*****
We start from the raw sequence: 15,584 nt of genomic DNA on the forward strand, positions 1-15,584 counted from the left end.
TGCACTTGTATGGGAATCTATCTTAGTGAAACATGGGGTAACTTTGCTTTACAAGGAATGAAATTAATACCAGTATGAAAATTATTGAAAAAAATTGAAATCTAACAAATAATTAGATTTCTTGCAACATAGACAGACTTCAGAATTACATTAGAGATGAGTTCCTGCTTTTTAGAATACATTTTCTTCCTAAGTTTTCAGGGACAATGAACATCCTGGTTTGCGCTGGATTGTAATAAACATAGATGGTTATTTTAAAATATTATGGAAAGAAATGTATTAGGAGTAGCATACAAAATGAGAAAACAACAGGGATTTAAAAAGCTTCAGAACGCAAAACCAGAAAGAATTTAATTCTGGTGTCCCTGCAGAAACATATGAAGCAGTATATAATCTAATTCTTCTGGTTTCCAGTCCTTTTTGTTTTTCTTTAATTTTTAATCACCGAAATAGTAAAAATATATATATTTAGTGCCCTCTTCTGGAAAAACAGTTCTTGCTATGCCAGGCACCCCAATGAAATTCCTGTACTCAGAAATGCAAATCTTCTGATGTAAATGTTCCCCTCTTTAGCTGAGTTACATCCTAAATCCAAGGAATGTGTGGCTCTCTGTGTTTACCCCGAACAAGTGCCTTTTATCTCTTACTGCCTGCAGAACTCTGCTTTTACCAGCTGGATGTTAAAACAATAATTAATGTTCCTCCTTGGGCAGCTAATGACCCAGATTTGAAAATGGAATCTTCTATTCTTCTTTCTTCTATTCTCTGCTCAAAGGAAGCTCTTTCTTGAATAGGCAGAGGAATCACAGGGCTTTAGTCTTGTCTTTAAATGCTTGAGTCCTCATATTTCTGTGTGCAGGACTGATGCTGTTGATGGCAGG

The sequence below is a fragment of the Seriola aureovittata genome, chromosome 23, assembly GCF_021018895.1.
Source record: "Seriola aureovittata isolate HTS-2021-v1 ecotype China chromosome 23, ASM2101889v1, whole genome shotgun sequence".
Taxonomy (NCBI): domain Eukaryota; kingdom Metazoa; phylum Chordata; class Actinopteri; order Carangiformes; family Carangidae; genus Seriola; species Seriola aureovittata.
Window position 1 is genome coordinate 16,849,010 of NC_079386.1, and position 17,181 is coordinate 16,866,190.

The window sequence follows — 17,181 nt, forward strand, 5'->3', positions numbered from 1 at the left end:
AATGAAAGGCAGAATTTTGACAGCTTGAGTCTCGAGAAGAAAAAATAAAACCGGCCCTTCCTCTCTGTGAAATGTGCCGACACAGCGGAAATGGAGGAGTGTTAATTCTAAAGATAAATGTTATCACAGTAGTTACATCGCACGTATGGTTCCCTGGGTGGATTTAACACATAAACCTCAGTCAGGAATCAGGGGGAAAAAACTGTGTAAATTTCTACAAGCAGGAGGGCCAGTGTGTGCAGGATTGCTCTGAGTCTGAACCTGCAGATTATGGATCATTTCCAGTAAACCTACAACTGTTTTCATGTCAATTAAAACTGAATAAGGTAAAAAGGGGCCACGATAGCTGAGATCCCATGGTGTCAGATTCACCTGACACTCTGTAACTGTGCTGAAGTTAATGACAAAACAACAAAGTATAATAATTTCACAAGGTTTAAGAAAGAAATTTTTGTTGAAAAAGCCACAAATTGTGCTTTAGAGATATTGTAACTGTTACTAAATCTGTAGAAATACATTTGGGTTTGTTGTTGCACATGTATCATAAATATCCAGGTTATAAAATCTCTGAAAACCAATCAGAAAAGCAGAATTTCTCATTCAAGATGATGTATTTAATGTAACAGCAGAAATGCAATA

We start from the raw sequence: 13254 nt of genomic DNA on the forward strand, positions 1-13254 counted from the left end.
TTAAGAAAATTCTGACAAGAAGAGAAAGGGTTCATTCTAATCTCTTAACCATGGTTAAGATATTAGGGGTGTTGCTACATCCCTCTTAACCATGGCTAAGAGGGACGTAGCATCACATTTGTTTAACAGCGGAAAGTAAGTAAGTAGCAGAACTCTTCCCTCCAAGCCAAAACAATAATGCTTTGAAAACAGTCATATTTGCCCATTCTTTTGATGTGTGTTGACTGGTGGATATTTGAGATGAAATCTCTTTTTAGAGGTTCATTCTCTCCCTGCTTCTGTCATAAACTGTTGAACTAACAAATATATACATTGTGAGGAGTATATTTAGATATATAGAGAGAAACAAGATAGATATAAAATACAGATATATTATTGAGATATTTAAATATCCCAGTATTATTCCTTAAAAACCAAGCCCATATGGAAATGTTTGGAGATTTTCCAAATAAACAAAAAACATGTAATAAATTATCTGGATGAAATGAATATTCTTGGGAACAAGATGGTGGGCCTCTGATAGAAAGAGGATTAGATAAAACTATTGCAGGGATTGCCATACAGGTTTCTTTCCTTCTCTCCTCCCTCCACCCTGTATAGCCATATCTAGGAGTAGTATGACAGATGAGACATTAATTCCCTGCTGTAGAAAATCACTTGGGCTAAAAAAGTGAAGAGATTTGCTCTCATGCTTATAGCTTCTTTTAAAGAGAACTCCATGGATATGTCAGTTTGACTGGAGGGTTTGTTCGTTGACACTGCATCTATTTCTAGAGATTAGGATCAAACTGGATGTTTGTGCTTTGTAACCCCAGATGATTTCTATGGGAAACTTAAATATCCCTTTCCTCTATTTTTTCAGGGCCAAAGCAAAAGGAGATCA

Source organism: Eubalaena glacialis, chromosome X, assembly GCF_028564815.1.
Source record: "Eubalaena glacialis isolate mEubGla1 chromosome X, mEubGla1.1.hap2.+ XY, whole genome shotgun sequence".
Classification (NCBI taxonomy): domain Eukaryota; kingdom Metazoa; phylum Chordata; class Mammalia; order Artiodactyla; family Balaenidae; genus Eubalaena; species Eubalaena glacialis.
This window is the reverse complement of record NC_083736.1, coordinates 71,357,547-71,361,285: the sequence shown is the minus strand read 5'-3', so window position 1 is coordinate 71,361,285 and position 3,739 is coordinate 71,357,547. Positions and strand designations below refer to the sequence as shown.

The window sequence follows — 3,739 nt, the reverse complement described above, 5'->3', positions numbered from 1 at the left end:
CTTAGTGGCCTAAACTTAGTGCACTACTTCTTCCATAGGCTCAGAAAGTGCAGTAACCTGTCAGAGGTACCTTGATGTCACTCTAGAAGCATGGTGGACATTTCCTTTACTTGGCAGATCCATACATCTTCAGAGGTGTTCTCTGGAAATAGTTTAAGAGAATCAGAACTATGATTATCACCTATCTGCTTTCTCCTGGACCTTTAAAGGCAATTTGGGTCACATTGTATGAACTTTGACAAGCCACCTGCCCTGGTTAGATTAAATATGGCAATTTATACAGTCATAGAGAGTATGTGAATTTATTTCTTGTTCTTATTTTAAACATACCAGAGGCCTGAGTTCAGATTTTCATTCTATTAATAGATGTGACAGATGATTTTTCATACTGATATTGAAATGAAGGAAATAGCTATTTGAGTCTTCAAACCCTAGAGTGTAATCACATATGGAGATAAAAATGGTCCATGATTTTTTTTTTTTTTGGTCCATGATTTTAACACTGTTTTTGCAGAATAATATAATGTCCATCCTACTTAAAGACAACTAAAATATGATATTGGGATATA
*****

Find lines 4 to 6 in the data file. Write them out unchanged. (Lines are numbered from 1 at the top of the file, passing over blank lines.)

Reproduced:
Source record: "Seriola aureovittata isolate HTS-2021-v1 ecotype China chromosome 23, ASM2101889v1, whole genome shotgun sequence".
Taxonomy (NCBI): domain Eukaryota; kingdom Metazoa; phylum Chordata; class Actinopteri; order Carangiformes; family Carangidae; genus Seriola; species Seriola aureovittata.
Window position 1 is genome coordinate 16,849,010 of NC_079386.1, and position 17,181 is coordinate 16,866,190.